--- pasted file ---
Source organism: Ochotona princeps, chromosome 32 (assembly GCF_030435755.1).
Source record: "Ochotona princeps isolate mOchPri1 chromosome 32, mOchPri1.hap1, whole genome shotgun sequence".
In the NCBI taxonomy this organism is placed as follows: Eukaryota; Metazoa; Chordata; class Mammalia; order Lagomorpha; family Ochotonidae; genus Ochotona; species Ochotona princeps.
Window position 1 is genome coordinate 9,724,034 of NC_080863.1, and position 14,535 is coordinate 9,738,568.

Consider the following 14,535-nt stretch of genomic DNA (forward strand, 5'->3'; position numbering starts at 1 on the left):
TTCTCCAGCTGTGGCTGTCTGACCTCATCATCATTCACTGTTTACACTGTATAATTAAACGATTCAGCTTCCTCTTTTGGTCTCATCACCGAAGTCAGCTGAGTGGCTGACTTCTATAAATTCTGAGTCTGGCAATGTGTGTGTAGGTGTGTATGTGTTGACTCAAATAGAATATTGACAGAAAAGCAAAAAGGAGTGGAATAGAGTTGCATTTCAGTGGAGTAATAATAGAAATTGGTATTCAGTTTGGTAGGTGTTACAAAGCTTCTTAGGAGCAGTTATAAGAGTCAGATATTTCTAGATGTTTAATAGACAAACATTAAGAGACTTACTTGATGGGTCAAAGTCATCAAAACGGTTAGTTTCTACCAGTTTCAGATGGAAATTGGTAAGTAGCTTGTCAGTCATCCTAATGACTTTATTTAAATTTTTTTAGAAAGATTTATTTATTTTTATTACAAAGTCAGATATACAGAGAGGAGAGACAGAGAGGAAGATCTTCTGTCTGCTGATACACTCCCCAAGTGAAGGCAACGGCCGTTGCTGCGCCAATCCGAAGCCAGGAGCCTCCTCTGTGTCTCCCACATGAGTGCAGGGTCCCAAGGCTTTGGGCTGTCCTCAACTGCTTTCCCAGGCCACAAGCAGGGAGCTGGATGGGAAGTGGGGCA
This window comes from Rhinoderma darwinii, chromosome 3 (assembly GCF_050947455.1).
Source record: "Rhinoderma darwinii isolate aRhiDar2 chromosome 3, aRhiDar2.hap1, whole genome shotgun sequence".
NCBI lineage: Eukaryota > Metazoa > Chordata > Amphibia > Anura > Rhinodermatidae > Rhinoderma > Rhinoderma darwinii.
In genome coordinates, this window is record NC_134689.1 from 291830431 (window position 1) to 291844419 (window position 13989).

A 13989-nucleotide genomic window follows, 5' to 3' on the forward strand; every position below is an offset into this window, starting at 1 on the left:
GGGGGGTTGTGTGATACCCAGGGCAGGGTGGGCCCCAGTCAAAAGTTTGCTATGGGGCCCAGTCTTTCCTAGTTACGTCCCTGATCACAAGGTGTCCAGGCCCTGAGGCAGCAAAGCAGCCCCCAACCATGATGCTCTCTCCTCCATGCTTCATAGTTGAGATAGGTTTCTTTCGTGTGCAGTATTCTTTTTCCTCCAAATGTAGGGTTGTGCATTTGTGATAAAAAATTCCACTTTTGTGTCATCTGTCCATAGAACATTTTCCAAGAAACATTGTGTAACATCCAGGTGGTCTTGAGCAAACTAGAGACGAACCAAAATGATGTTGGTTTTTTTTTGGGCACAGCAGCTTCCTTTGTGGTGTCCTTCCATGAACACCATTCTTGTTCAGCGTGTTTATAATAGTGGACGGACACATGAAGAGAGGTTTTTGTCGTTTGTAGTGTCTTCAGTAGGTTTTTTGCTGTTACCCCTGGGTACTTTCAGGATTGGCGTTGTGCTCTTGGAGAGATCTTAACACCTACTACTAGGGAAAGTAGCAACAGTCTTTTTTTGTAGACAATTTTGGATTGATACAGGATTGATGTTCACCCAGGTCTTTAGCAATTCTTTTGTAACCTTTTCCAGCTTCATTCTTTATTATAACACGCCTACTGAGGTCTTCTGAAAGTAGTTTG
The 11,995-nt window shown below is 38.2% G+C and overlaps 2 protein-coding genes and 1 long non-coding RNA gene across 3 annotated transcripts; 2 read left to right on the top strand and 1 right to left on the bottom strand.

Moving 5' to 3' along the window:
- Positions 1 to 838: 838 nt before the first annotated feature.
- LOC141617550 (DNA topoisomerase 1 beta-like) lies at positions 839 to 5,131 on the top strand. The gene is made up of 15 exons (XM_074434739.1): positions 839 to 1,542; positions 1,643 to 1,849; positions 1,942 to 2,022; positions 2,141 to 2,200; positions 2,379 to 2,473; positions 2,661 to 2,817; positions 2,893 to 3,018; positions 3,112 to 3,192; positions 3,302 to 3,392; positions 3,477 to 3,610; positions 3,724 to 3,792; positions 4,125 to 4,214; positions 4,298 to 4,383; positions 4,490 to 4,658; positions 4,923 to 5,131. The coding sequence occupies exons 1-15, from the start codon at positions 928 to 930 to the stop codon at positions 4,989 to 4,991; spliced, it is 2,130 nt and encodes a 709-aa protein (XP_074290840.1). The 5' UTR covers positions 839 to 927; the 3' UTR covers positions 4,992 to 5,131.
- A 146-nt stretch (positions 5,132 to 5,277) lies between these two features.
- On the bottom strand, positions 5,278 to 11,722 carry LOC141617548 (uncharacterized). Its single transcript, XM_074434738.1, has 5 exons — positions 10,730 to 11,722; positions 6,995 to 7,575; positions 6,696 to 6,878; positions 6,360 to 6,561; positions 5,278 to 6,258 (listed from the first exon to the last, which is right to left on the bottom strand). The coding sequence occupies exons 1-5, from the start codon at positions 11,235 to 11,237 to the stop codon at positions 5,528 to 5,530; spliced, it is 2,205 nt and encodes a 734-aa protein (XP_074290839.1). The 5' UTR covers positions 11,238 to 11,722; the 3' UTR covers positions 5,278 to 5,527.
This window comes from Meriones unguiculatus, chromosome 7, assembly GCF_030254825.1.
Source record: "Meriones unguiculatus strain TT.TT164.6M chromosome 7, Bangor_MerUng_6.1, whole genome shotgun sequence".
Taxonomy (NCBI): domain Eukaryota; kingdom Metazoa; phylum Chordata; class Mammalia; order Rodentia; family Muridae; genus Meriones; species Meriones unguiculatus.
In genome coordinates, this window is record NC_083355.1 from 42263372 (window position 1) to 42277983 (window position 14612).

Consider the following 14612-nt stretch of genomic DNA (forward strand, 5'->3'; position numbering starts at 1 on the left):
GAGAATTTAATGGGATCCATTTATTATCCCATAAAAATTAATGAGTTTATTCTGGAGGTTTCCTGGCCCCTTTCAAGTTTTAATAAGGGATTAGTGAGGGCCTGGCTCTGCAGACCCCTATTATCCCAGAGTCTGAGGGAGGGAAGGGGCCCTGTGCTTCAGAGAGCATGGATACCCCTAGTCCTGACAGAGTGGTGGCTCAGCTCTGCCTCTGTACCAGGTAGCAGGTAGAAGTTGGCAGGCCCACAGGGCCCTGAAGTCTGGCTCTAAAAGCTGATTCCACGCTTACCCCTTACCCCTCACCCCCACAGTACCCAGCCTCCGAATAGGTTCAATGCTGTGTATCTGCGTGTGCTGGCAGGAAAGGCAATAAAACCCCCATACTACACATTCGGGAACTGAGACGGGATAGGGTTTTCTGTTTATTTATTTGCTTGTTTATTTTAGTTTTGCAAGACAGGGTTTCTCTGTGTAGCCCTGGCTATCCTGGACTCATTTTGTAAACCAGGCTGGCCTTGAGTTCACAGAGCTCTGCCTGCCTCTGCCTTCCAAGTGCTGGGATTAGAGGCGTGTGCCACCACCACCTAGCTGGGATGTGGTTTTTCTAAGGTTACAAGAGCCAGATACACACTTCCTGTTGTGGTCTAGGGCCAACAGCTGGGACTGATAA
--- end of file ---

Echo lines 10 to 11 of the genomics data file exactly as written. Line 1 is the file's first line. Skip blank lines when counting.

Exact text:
In genome coordinates, this window is record NC_134689.1 from 291830431 (window position 1) to 291844419 (window position 13989).

A 13989-nucleotide genomic window follows, 5' to 3' on the forward strand; every position below is an offset into this window, starting at 1 on the left: